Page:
Global Health Priorities
New publication

When is the worst time to die?

The badness of death and its possible implications for priority setting in global health is the subject in a new article by PhD-candidate Carl Tollef Solberg from the Global Health Priorities Group and Associate Professor Espen Gamlund. In the article just published in BMC Medical Ethics they present possibly the first systematic discussion on philosophical considerations of the badness of death to health priorities.

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The state of the world is one with scarce medical resources where longevity is not equally distributed. Given such facts, setting priorities in health entails making difficult yet unavoidable decisions about which lives to save. The business of saving lives works on the assumption that longevity is valuable and that an early death is worse than a late death. There is a vast literature on health priorities and badness of death, separately. Surprisingly, there has been little cross-fertilisation between the academic fields of priority setting and badness of death. Our aim is to connect philosophical discussions on the badness of death to contemporary debates in health priorities.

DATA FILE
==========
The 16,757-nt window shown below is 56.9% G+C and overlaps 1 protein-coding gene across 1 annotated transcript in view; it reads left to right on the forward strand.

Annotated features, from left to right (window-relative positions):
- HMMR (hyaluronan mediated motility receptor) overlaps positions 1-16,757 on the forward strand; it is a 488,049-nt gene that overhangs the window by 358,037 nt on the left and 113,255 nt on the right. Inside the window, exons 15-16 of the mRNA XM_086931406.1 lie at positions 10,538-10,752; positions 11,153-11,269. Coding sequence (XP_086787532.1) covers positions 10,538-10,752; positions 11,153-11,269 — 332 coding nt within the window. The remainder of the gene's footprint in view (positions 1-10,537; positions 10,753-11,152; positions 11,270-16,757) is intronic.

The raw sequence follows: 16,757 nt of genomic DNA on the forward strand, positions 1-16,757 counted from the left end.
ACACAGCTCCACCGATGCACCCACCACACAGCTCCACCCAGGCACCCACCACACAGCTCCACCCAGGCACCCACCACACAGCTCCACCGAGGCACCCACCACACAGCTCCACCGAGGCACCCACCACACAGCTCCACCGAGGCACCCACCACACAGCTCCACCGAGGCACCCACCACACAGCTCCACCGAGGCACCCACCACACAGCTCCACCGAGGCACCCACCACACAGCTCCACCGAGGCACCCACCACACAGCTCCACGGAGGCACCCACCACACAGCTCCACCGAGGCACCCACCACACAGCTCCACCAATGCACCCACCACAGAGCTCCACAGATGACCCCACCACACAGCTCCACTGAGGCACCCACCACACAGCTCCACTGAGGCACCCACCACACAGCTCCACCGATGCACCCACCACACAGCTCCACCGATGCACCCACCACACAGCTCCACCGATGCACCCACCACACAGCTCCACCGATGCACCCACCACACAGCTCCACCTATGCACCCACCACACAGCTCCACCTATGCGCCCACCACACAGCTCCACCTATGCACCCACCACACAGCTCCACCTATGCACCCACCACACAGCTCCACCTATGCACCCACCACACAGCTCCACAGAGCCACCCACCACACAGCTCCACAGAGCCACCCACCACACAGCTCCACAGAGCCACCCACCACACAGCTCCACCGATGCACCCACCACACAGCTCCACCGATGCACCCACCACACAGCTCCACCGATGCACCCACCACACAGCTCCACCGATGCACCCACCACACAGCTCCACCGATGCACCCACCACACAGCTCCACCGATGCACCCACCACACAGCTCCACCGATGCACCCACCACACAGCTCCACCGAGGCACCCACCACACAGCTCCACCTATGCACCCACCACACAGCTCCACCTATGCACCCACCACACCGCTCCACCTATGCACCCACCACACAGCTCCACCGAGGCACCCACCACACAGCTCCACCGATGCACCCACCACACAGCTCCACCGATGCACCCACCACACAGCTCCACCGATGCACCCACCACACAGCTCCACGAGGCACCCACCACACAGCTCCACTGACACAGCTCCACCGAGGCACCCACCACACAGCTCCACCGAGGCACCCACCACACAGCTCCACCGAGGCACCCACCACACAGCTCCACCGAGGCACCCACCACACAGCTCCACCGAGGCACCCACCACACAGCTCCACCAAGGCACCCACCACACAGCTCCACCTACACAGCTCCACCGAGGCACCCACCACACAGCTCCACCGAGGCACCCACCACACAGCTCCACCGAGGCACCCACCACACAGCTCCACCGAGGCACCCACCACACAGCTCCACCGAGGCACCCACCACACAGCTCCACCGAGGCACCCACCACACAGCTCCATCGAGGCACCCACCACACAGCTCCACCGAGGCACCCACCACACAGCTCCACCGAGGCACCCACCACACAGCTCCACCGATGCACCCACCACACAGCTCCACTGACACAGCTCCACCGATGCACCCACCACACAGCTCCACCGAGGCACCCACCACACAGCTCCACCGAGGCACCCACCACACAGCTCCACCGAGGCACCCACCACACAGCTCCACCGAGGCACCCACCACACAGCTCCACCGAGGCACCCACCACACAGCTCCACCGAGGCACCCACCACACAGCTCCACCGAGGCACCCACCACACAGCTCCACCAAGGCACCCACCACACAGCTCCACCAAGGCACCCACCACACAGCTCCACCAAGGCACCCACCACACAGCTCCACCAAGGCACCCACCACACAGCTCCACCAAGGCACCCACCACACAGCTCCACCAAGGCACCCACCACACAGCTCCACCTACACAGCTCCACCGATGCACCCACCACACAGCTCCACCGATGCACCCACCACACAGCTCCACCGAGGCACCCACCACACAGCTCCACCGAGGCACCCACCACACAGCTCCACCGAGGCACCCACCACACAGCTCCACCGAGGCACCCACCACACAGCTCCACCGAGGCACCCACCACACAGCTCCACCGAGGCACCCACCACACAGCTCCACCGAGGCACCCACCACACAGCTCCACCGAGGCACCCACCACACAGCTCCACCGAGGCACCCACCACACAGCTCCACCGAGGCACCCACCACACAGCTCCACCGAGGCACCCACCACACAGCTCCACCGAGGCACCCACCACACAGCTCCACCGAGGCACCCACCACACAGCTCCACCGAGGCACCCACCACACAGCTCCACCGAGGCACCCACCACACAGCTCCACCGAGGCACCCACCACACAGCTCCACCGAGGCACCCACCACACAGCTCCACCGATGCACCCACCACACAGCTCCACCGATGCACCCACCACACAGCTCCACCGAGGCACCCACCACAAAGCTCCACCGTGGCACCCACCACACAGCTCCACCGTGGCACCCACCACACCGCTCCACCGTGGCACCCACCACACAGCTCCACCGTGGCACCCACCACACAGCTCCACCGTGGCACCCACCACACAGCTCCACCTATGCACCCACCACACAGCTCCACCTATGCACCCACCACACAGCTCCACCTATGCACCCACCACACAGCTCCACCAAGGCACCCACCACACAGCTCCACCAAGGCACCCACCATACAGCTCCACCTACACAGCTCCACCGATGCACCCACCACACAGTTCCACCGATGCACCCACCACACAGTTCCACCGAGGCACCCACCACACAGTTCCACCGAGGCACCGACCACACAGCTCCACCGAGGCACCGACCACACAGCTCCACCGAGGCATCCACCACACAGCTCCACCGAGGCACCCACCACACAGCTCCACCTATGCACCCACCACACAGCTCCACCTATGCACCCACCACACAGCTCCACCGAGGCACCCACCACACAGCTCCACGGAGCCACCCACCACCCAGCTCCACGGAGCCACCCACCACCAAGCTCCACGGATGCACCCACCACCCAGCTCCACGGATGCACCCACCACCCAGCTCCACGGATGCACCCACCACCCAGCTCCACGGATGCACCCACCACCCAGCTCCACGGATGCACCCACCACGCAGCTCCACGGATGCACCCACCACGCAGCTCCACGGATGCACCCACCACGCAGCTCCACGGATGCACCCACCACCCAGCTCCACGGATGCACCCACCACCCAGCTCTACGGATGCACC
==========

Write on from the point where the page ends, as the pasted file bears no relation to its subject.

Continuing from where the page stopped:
Two questions regarding death are especially relevant to health priorities. The first question is why death is bad. Death is clearly bad for others, such as family, friends and society. Many philosophers also argue that death can be bad for those who die. This distinction is important for health priorities, because it concerns our fundamental reasons for saving lives. The second question is, ‘When is the worst time to die?’ A premature death is commonly considered worse than a late death. Thus, the number of good life years lost seems to matter to the badness of death. Concerning young individuals, some think the death of infants is worse than the death of adolescents, while others have contrary intuitions. Our claim is that to prioritise between age groups, we must consider the question of when it is worst to die.

Deprivationism provides a more plausible approach to health priorities than Epicureanism. If Deprivationism is accepted, we will have a firmer basis for claiming that individuals, in addition to having a health loss caused by morbidity, will have a loss of good life years due to mortality. Additionally, Deprivationism highlights the importance of age and values for health priorities. Regarding age, both variants of Deprivationism imply that stillbirths are included in the Global Burden of Disease. Finally, we suggest that the Time-Relative Interest Account may serve as an alternative to the discounting and age weighting previously applied in the Global Burden of Disease.

Citation: Solberg, Carl Tollef & Espen, Gamlund. “The Badness of Death and Priorities in Health” BMC Medical Ethics, 17:21 2016.  DOI: 10.1186/s12910-016-0104-6. Available online at https://bmcmedethics.biomedcentral.com/articles/10.1186/s12910-016-0104-6